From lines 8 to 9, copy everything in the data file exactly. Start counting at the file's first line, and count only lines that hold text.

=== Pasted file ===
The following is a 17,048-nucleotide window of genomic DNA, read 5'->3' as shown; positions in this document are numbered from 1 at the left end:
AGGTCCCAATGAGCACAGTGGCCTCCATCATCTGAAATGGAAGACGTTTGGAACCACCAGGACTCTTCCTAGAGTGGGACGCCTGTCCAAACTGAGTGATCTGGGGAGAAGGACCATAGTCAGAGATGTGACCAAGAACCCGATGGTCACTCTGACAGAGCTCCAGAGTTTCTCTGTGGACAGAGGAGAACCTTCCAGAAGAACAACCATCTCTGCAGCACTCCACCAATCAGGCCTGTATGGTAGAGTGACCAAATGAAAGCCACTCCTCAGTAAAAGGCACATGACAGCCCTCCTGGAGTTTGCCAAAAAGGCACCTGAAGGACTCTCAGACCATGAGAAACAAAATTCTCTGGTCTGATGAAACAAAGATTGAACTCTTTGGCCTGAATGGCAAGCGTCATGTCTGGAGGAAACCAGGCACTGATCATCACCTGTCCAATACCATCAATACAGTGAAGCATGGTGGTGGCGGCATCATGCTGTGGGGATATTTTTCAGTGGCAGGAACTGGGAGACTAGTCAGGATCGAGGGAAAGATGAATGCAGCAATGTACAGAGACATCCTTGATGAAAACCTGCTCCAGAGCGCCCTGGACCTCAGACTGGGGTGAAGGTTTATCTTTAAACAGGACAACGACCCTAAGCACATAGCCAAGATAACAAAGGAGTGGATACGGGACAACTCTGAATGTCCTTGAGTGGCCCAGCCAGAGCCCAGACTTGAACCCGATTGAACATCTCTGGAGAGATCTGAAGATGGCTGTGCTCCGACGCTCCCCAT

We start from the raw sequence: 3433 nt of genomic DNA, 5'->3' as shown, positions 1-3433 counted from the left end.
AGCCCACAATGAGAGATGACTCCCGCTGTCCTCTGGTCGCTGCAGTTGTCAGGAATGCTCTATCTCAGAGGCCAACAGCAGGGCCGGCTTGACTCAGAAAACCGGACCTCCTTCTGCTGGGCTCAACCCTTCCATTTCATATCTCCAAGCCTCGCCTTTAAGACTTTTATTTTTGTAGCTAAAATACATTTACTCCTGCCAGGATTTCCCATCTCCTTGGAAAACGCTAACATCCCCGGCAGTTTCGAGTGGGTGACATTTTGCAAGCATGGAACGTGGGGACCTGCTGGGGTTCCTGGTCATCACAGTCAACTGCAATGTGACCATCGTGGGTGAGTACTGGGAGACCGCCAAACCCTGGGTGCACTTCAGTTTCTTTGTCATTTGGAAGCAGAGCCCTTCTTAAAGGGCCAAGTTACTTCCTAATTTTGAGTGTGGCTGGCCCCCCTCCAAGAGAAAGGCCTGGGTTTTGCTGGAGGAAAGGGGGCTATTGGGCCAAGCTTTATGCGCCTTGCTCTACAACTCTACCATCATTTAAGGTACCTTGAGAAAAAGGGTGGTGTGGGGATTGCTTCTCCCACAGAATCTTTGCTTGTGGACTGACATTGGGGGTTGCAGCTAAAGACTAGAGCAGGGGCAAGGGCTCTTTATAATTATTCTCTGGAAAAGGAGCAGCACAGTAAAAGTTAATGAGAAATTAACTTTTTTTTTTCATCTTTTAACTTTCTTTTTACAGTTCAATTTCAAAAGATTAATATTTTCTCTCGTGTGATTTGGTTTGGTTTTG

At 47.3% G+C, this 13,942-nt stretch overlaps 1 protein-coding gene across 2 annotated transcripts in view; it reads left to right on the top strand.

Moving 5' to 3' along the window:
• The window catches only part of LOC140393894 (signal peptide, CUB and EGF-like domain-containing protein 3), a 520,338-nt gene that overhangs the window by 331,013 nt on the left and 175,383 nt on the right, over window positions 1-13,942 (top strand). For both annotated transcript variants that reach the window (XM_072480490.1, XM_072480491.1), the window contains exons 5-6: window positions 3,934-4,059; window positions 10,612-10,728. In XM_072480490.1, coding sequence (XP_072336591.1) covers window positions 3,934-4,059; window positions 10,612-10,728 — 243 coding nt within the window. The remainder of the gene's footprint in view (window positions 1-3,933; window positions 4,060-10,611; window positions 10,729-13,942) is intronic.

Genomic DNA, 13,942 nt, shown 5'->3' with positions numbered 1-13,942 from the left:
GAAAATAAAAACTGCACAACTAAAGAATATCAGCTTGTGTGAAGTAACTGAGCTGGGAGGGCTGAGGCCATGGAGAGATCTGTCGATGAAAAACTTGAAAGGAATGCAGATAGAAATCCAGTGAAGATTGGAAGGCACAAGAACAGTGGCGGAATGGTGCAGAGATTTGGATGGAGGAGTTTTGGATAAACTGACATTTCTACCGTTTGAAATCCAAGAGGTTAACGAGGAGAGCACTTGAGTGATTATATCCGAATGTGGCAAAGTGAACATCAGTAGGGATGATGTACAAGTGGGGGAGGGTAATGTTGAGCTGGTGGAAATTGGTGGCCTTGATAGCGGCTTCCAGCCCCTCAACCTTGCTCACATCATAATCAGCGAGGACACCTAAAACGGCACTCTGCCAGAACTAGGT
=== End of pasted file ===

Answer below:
Genomic DNA, 13,942 nt, shown 5'->3' with positions numbered 1-13,942 from the left:
GAAAATAAAAACTGCACAACTAAAGAATATCAGCTTGTGTGAAGTAACTGAGCTGGGAGGGCTGAGGCCATGGAGAGATCTGTCGATGAAAAACTTGAAAGGAATGCAGATAGAAATCCAGTGAAGATTGGAAGGCACAAGAACAGTGGCGGAATGGTGCAGAGATTTGGATGGAGGAGTTTTGGATAAACTGACATTTCTACCGTTTGAAATCCAAGAGGTTAACGAGGAGAGCACTTGAGTGATTATATCCGAATGTGGCAAAGTGAACATCAGTAGGGATGATGTACAAGTGGGGGAGGGTAATGTTGAGCTGGTGGAAATTGGTGGCCTTGATAGCGGCTTCCAGCCCCTCAACCTTGCTCACATCATAATCAGCGAGGACACCTAAAACGGCACTCTGCCAGAACTAGGT